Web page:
Unfortunately, the finale of one such evening leaves two dead bodies, two bewildered hit-men, a wily witness, and one frustrated detective with too much on his plate.
As with any Leonard opus, the real draw for fans and newcomers alike is his dialogue, big, crunchy riffs that read like the poetry of the jaded and dispossessed.Read more ›
As is customary in Leonard's work, "Mr. Paradise" entwines the lives of various mismatched characters, adds some hidden agendas, some dumb moves and lets the plot unfold. In this case, the formula produces something more like an episode of "Cops" with unrelated events, people who come-and-go and a wish for more answers.
More than once I could not suspend my disbelief, asking myself "why doesn't he (or she) just...?". The purpose and relationship of several characters eluded me often. And I still don't know what the "chainsaw" subplot was for.
Mr. Leonard has written many superior crime and caper novels. This time he lost his touch.
With "Mr. Paradise" Leonard returns to Detroit and environs. Anthony Paradiso (Mr. Paradise) is an 80+ retired lawyer who gets his jollies from watching reruns of old University of Michigan football games. But, what's a Wolverine game without cheerleaders?
For $5,000 a month Paradiso hires escort Chloe Robinette to provide the sis-boom-bahs as only she can. All is well until the evening Chloe invites her friend, Kelly Barr (who is equally lithe and lovely) to join the fun. Before half time two hit men have broken in and done in Paradiso and Chloe.
Kelly assumes Chloe's identity to gain access to the late lawyer's safety deposit box. Enter Frank Delsa, determined Detroit homicide detective. He falls for Kelly and she falls for him........or, would she rather have the contents of the safety deposit box?
If you know Leonard you can guess how this ends, but what a treat it is getting there!
Whodunnit? Well, Delsa first has to figure out who got it. The young hired girlfriend? Or her lookalike friend who came to the house that night and just happened to be upstairs at the time of Mr. Paradise's accelerated exit from this world.
It's a good police story. Characters drift in and out, each adding a little bit of necessary information to the story. None of them will ever win a Nobel Prize, but they kind of remind me of Daman Runyon's people; the dumb folks who think they are smart and wind up wearing orange jumpsuits or buying the Brooklyn Bridge.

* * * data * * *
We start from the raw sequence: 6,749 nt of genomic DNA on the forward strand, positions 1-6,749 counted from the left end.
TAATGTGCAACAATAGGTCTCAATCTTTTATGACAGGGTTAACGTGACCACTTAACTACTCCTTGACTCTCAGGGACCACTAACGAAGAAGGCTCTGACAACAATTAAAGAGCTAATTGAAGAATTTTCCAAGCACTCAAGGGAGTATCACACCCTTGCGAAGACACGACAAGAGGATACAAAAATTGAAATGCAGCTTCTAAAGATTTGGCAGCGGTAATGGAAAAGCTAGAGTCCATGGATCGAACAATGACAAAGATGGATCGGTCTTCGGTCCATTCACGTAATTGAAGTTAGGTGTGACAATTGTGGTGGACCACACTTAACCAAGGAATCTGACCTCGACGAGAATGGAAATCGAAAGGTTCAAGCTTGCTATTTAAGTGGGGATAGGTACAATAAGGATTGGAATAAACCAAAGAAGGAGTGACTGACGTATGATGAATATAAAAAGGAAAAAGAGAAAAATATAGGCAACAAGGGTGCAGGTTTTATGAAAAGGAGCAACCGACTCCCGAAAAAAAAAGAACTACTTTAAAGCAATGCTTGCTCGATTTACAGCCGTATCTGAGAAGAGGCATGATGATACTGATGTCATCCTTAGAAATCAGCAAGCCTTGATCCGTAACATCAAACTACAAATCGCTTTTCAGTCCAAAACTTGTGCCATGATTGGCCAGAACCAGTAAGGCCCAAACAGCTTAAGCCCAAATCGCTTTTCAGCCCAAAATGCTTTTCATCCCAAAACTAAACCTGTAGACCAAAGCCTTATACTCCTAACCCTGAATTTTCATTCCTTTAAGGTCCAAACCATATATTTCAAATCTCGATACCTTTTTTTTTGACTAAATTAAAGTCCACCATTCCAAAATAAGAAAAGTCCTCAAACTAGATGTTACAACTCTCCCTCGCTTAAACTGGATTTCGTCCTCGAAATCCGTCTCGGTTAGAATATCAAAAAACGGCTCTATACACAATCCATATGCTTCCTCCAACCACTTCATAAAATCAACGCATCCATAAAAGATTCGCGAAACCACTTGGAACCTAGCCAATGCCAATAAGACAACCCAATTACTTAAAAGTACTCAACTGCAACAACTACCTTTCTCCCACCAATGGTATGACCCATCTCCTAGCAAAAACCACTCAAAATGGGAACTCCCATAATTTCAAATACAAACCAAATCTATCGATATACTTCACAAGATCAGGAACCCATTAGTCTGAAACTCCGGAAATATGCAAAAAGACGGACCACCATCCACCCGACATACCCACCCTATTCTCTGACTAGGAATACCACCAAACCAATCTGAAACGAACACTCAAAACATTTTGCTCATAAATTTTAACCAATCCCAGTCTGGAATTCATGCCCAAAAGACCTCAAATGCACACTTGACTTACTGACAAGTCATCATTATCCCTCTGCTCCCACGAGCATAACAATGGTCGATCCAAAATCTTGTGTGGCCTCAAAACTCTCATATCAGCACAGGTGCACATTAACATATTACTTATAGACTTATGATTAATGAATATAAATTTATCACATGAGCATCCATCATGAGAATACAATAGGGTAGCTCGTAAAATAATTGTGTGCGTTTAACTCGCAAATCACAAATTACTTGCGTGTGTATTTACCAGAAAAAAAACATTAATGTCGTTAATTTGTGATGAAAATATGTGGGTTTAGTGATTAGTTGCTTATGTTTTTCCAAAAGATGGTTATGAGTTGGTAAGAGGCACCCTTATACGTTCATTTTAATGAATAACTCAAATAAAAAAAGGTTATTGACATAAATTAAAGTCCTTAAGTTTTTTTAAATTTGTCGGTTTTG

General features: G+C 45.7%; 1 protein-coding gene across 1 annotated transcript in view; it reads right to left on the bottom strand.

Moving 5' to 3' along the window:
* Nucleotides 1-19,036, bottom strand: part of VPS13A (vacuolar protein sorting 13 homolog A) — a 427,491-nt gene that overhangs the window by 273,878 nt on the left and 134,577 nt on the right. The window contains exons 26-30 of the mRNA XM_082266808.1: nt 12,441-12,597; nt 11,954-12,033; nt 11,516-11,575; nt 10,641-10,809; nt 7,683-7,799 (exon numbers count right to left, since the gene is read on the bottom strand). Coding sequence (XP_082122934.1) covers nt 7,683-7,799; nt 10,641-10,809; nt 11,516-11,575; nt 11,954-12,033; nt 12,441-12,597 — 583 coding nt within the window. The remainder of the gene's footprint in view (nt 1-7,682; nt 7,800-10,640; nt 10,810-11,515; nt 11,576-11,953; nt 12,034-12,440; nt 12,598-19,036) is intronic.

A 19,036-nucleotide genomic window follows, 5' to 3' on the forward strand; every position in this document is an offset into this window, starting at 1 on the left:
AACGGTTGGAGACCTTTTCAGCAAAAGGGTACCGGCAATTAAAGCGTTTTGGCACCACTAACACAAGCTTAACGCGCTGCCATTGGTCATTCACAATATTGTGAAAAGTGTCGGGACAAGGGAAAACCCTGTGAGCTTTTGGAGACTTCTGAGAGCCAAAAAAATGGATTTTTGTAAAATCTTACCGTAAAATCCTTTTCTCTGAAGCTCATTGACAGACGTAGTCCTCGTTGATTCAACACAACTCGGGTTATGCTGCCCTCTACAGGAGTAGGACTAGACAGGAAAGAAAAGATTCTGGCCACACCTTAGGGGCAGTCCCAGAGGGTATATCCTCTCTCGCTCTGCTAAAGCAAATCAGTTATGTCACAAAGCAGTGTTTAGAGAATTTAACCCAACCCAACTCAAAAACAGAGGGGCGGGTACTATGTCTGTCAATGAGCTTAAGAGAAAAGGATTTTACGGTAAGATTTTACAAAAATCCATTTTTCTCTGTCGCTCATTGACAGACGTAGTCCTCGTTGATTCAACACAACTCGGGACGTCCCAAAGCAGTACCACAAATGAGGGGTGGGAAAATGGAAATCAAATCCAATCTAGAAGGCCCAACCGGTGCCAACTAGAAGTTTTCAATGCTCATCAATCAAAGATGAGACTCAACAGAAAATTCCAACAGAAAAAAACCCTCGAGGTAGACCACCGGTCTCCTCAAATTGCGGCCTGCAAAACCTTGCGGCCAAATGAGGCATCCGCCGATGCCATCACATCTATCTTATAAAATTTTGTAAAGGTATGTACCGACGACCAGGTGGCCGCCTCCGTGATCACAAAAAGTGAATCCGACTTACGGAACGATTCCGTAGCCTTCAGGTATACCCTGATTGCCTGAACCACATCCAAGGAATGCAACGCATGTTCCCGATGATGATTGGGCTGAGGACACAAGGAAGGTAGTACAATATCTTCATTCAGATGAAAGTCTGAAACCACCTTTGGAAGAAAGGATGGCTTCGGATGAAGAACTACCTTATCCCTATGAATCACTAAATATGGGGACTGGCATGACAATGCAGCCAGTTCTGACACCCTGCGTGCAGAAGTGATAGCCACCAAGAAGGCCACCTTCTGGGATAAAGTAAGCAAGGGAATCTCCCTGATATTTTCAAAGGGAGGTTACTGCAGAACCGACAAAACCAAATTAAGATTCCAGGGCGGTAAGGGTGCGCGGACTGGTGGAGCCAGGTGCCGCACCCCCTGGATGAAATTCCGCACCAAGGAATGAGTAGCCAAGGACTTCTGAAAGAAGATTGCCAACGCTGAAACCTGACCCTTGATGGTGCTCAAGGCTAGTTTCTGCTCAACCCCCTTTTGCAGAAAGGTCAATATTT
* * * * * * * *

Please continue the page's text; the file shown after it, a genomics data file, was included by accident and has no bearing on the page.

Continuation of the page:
The story moves nicely; the few loose ends don't rattle too much and there's a pleasant ending, at least for Frank Delsa.
It's a fun read, a good story.
Most recent customer reviews
In the world of Elmore Leonard, everyone has an angle. The more corrupt the person, the dumber the angle. Read morePublished on Dec 6 2008 by Donald Mitchell
Martin Amis has likened Elmore Leonard to Charles Dickens, but I doubt "Mr. Paradise" was the book to spawn the comparison. Read morePublished on July 2 2004 by Peter F Cook
With precision writing on the same level as McCrae's BARK OF THE DOGWOOD and a story equal to Leonard's TISHOMINGO BLUES, MR. PARADISE is one great read. Read morePublished on June 18 2004
Kelly and Chloe are roommates. Kelly is a model and Chloe is the playmate of an elderly rich man named Tony Paradiso. Mr. Read morePublished on June 4 2004 by Brenda
Ok - so this isn't Leonards best book, but an good book by Leonard is not something to miss. Everything everyone else has mentioned, the dialogue, the the feel of the Detroit... Read morePublished on May 30 2004
I have been a fan of Elmore Leonard for a very long time, his style of writing is fabulous. Unfortuately, not just any one can get away with reading them for audio books. Read morePublished on May 12 2004 by Claudia Carson
Elmore Leonard is, without a doubt, the coolest author around. I love to read his books simply because his writing style is so unique; he isn't one of these robotic authors who... Read morePublished on May 5 2004 by Dani
When you listen to Mr. Leonard's dialogue, you smell cigarette smoke, hear rap music from young 'gangstas' as they drive by, see slippery lawyers with too much old fashioned... Read morePublished on May 1 2004 by Larry Scantlebury
No, this may not be Leonard's best work, but that isn't a criticism at all. His "average" work outshines nearly any other on the market today, and his dialogue continues to be... Read morePublished on April 29 2004 by bill runyon